Pacino takes on Tennessee
If you’re anything like me (and I believe at least some of you are), you can never have enough Tennessee Williams. Recently I dashed back to Boston to see Night of the Iguana with Elizabeth Ashley, Amanda Plummer and James Earl Jones. Last week, it was a play about Tennessee Williams at the Pasadena Playhouse starring Al Pacino, Garrett Clayton and Judith Light. This new play was billed as a “development production”, but it sure seemed pretty polished, from the star-laden cast to the swanky set to the ticket prices. Mind you, I’m not complaining – the rare chance to see Al Pacino at work is worth every penny.
The play is a fascinating character study of the final years of Williams’ life told through the eyes of one of his last beaus, playwright Dotson Rader. Onstage Rader was portrayed by Miles Gaston Villanueva, and if his name is not as familiar as his colleagues’, he was no less talented (or, for that matter, hunky). Garrett Clayton has been on quite a roll. He starred in King Cobra (based on gay porn pup Brent Corrigan), he was a lead in Hairspray: Live, and now he’s holding his own opposite Al Pacino. That he’s holding his own clad in some skimpy undies only gilds the lily. I must note the breathtaking Andrew Dits, who makes the most of one brief scene. Judith Light, who never disappoints, tackles a character clearly based on the trustee of Williams’ legacy, Lady Maria St. Just - who has been described as neither a lady, nor a saint, nor just! Light is one of those rare stage creatures who stalks rather than walks, who intones rather than recites, who becomes rather than acts. She is never less than riveting.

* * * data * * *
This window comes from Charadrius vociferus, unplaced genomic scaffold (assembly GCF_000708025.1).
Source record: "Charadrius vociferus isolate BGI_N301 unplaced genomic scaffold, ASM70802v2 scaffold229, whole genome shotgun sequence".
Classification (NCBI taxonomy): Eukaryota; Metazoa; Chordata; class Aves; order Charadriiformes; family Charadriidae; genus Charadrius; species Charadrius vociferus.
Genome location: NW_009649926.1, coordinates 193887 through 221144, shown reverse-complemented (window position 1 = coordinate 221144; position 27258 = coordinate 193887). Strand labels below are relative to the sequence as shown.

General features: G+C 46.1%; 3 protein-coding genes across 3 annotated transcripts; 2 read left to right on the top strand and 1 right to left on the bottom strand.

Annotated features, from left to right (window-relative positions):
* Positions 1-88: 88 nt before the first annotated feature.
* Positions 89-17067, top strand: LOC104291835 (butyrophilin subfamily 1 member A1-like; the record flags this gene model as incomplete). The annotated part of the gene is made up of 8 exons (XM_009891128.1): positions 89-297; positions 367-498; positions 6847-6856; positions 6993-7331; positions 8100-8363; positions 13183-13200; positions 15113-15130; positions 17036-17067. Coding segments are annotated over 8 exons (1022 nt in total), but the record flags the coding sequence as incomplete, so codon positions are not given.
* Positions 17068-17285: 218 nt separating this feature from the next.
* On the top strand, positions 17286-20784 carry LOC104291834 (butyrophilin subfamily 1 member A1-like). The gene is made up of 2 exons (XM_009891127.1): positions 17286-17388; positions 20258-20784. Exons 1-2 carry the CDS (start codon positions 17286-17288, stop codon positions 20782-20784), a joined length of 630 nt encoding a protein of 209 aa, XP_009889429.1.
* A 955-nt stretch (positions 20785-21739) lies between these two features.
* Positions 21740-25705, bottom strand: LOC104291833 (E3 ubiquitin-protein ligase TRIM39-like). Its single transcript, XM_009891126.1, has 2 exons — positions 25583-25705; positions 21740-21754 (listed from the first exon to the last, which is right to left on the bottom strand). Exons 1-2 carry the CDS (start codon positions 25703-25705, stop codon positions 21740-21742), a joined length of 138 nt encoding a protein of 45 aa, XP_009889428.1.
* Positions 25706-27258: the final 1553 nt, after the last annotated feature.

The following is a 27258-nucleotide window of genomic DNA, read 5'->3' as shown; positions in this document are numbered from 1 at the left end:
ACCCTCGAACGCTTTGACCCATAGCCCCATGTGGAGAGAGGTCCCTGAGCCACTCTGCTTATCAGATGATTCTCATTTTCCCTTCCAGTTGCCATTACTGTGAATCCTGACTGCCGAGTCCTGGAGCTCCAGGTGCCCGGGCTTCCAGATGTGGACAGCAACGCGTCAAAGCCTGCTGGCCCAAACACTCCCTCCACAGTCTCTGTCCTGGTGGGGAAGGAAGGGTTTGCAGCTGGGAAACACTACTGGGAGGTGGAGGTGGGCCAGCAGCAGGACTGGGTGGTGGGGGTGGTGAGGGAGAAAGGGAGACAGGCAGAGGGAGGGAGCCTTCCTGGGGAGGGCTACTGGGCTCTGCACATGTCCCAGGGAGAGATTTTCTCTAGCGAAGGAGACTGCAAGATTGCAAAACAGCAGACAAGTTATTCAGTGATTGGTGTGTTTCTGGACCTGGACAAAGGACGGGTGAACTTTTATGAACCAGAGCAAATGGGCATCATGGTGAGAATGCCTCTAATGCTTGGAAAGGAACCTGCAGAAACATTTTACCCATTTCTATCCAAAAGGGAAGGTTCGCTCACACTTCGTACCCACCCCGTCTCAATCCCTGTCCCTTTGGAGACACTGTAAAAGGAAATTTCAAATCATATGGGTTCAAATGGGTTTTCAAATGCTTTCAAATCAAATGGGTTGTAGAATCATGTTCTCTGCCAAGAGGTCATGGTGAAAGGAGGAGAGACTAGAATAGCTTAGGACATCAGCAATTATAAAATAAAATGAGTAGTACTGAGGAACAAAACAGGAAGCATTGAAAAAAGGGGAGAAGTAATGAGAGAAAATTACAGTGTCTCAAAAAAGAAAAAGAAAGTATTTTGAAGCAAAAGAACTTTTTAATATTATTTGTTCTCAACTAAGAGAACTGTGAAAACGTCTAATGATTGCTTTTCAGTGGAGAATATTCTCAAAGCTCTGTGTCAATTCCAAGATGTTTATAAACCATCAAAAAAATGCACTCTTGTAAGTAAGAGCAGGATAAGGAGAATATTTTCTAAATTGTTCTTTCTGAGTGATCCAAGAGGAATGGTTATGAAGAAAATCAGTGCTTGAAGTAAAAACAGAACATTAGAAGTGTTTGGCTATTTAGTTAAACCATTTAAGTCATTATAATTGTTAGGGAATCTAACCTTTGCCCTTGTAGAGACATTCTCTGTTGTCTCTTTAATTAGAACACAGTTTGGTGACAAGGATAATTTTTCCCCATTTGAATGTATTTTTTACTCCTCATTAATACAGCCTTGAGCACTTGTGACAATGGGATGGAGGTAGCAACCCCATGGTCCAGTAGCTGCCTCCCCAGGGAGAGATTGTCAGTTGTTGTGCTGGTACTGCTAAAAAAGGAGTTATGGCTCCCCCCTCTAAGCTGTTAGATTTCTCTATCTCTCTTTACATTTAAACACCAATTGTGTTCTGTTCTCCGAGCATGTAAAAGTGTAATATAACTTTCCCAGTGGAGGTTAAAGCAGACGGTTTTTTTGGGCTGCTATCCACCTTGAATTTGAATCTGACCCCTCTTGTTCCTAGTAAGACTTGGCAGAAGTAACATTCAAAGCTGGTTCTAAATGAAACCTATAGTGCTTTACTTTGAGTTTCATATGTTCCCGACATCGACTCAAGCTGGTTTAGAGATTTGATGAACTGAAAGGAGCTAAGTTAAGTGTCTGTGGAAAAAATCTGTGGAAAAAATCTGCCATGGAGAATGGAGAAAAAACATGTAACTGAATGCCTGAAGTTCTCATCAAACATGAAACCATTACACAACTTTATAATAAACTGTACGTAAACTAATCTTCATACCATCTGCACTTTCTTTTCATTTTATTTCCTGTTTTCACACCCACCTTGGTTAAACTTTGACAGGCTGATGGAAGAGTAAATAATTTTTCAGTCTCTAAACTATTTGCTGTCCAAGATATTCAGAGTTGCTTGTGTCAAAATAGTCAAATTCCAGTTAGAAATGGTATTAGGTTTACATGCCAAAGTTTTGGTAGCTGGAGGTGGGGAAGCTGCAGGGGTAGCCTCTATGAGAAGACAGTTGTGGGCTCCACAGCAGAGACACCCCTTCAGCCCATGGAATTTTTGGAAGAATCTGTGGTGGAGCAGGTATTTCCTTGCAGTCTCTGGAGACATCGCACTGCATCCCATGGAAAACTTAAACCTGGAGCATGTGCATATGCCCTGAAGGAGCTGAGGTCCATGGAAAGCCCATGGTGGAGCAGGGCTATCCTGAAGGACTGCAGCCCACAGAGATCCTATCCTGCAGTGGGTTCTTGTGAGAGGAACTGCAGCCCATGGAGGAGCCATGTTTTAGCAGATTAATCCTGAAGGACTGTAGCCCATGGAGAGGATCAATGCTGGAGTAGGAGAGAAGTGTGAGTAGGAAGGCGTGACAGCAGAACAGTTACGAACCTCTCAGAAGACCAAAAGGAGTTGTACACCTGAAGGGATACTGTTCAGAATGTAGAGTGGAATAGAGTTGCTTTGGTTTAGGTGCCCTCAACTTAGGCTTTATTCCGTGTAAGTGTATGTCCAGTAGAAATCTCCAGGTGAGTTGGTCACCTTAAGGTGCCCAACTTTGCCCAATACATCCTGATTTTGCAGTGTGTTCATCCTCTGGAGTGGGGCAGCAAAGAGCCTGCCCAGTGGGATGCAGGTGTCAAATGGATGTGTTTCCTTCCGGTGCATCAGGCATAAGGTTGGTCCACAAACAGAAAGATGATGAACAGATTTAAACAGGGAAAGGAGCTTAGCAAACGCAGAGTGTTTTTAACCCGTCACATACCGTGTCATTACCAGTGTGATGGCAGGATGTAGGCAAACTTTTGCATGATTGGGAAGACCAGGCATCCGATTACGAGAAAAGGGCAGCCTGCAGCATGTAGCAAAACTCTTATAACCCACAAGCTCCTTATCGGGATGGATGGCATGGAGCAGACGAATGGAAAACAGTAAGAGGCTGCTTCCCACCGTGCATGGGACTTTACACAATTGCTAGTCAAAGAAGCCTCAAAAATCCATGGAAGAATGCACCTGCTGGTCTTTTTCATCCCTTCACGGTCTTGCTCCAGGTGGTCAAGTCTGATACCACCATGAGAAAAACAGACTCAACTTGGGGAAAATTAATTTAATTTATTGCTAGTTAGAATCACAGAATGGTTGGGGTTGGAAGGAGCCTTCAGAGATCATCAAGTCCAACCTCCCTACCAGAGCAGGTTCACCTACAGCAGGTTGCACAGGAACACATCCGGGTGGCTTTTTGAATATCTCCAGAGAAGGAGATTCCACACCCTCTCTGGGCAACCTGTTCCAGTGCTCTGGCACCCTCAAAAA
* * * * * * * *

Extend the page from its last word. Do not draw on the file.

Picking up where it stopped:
It would all be for naught without a galvanizing presence at the center, and Pacino (or “Mr. P” as Light calls him) is certainly that. In a masterful performance that could easily become a caricature, he etches a painfully nuanced portrait of an artist in decline. He even captures Williams’ almost musical vocal cadence. The play has some rough edges, but it’s a tantalizing morsel of things to come. Should anyone want my notes, all they have to do is ask. For once, I refrained from spouting my unsolicited opinions backstage.